What should I say?

Laurie* talks about the surprising discussions she has had about religion in a closed country.

The right words

“What should I say?” It’s a question that I’ve had to ask myself over and over during my four years on this little island. From arriving at the airport and wondering what I should say to the immigration officials, to figuring out the ins and outs of an unwritten language, to working out when and how to share the reason for ‘the hope that I have’ – without getting myself kicked off the island. Surrounded by Muslims (they make up 99.9% of the population) I was nervous about even mentioning that I was a Christian. I was afraid of the questions they would ask me and that I would somehow offend someone and ruin a friendship. I wasn’t even sure where one began in sharing the gospel with a Muslim. What should I say?

However as time passed I realised that in some ways it’s easier to share with people here than it was back home.

Eager to talk

However as time passed I realised that in some ways it’s easier to share with people here than it was back home. Here religion pervades every part of life, and peppers their conversations. Moreover as a Westerner in modest clothing who spoke their language I was an anomaly that didn’t quite fit into any of their boxes. And so the questions would come. Whether it be the taxi driver who wants to know why I won’t marry a Muslim, a neighbour who wants to know why we don’t wash before we pray, or my friends who want to know why I don’t act like the people in the soap operas they love – every day gives me some kind of opportunity to share. I quickly discovered that as a single white woman men are always eager to talk – about religion or otherwise. With women however it can be a lot harder. They are less interested in religion and less curious generally (unless it’s good for gossip!). Many of my friends will listen politely, but the desire to know more is deeply buried.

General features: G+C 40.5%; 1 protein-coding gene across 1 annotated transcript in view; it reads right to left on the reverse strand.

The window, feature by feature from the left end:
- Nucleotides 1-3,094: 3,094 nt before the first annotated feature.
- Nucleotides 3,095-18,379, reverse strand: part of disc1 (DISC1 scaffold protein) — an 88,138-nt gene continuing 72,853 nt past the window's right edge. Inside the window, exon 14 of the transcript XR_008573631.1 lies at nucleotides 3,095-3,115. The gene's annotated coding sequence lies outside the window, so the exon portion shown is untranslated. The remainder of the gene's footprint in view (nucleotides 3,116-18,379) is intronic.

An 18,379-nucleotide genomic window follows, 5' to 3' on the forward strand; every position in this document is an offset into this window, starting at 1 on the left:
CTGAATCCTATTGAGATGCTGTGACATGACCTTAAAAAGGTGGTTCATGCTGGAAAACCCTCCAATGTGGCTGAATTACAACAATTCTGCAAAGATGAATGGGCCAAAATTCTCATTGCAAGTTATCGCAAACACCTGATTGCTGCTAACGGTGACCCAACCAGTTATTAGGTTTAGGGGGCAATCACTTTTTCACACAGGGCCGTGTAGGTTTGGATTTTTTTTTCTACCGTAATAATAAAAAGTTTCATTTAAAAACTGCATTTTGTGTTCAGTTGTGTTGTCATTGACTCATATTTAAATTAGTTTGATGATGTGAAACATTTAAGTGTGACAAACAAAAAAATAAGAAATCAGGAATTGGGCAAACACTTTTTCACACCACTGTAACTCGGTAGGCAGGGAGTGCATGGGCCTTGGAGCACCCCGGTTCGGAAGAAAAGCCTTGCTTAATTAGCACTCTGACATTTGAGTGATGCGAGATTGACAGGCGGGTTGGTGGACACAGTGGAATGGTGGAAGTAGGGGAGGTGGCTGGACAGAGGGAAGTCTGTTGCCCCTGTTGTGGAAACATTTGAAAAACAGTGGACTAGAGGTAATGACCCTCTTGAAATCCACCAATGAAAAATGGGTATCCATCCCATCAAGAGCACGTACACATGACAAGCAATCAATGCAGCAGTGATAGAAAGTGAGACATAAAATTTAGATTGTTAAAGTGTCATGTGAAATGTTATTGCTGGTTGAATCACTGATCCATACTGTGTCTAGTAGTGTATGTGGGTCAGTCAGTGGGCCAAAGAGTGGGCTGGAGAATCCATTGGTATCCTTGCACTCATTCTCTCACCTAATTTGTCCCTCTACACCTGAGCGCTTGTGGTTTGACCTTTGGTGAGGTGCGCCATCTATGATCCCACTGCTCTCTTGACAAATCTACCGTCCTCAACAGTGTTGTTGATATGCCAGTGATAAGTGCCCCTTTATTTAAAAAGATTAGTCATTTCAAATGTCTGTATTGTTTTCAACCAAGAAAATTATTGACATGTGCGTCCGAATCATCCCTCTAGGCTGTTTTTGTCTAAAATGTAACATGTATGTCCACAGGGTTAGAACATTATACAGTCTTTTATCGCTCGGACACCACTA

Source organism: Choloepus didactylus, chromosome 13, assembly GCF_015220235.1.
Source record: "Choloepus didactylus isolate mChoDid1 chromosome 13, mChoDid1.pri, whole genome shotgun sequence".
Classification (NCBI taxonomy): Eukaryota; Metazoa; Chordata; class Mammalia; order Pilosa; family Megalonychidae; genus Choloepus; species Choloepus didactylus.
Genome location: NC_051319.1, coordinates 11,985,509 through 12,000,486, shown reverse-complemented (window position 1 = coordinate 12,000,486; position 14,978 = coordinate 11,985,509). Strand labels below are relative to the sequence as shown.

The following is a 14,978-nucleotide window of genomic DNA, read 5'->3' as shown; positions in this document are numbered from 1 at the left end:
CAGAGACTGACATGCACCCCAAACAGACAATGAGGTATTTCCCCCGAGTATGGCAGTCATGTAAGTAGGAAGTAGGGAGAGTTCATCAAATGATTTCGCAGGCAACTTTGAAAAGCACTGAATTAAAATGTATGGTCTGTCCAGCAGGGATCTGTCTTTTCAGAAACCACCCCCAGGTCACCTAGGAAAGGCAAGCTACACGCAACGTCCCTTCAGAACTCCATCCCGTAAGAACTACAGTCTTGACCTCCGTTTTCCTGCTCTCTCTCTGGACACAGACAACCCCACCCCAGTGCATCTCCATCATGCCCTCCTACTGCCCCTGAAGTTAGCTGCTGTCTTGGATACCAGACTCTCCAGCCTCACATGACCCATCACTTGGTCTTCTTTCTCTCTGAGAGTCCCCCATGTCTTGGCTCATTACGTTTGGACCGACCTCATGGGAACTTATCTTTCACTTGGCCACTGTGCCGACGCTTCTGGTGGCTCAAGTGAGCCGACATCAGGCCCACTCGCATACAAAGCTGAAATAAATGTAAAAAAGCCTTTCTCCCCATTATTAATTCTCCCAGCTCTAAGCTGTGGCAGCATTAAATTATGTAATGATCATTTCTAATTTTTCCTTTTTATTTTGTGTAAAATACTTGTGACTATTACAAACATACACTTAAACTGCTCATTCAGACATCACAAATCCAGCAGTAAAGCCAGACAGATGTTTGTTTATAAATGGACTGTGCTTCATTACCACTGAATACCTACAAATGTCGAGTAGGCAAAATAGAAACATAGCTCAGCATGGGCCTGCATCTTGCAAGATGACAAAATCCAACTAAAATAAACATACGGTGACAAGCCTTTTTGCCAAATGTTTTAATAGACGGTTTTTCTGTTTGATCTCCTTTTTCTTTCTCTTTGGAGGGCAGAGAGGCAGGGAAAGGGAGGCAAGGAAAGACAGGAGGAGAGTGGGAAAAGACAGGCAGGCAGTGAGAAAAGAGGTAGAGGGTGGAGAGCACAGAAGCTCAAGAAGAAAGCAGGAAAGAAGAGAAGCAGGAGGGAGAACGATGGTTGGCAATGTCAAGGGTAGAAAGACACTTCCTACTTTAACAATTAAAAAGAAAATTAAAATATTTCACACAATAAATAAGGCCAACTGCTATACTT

Pray pray pray

As a team we want to be prepared for when opportunities to share arise, and we want to think strategically, provoking people to explore and think. We learn Bible verses and stories in the local language, we offer to study Bible stories with those looking for English help and we pray pray pray. We pray for boldness to push at doors that seem to be shut; we pray for discernment and sensitivity to the leading of the Holy Spirit. And we pray that God will awaken those who are sleeping and open their eyes to the truth. *not her real name

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